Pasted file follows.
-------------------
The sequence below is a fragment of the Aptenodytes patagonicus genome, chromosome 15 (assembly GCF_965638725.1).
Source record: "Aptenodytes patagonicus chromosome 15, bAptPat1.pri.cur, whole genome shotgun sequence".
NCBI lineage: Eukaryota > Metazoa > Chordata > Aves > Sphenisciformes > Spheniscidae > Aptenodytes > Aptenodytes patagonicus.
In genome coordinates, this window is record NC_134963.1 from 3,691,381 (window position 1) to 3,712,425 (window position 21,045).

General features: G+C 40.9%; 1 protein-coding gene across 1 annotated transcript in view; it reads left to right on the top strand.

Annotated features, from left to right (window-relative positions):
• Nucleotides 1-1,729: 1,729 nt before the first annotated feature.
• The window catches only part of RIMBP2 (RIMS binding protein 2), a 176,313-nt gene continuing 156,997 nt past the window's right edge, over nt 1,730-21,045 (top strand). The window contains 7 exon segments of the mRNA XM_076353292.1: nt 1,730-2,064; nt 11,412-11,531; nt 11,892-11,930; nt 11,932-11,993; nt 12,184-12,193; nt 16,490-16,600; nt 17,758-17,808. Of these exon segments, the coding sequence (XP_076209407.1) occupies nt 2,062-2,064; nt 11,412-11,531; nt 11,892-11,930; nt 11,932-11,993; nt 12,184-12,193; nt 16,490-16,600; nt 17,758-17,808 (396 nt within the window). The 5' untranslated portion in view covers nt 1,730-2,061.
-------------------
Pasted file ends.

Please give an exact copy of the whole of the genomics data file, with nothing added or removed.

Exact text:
The sequence below is a fragment of the Aptenodytes patagonicus genome, chromosome 15 (assembly GCF_965638725.1).
Source record: "Aptenodytes patagonicus chromosome 15, bAptPat1.pri.cur, whole genome shotgun sequence".
NCBI lineage: Eukaryota > Metazoa > Chordata > Aves > Sphenisciformes > Spheniscidae > Aptenodytes > Aptenodytes patagonicus.
In genome coordinates, this window is record NC_134963.1 from 3,691,381 (window position 1) to 3,712,425 (window position 21,045).

General features: G+C 40.9%; 1 protein-coding gene across 1 annotated transcript in view; it reads left to right on the top strand.

Annotated features, from left to right (window-relative positions):
• Nucleotides 1-1,729: 1,729 nt before the first annotated feature.
• The window catches only part of RIMBP2 (RIMS binding protein 2), a 176,313-nt gene continuing 156,997 nt past the window's right edge, over nt 1,730-21,045 (top strand). The window contains 7 exon segments of the mRNA XM_076353292.1: nt 1,730-2,064; nt 11,412-11,531; nt 11,892-11,930; nt 11,932-11,993; nt 12,184-12,193; nt 16,490-16,600; nt 17,758-17,808. Of these exon segments, the coding sequence (XP_076209407.1) occupies nt 2,062-2,064; nt 11,412-11,531; nt 11,892-11,930; nt 11,932-11,993; nt 12,184-12,193; nt 16,490-16,600; nt 17,758-17,808 (396 nt within the window). The 5' untranslated portion in view covers nt 1,730-2,061.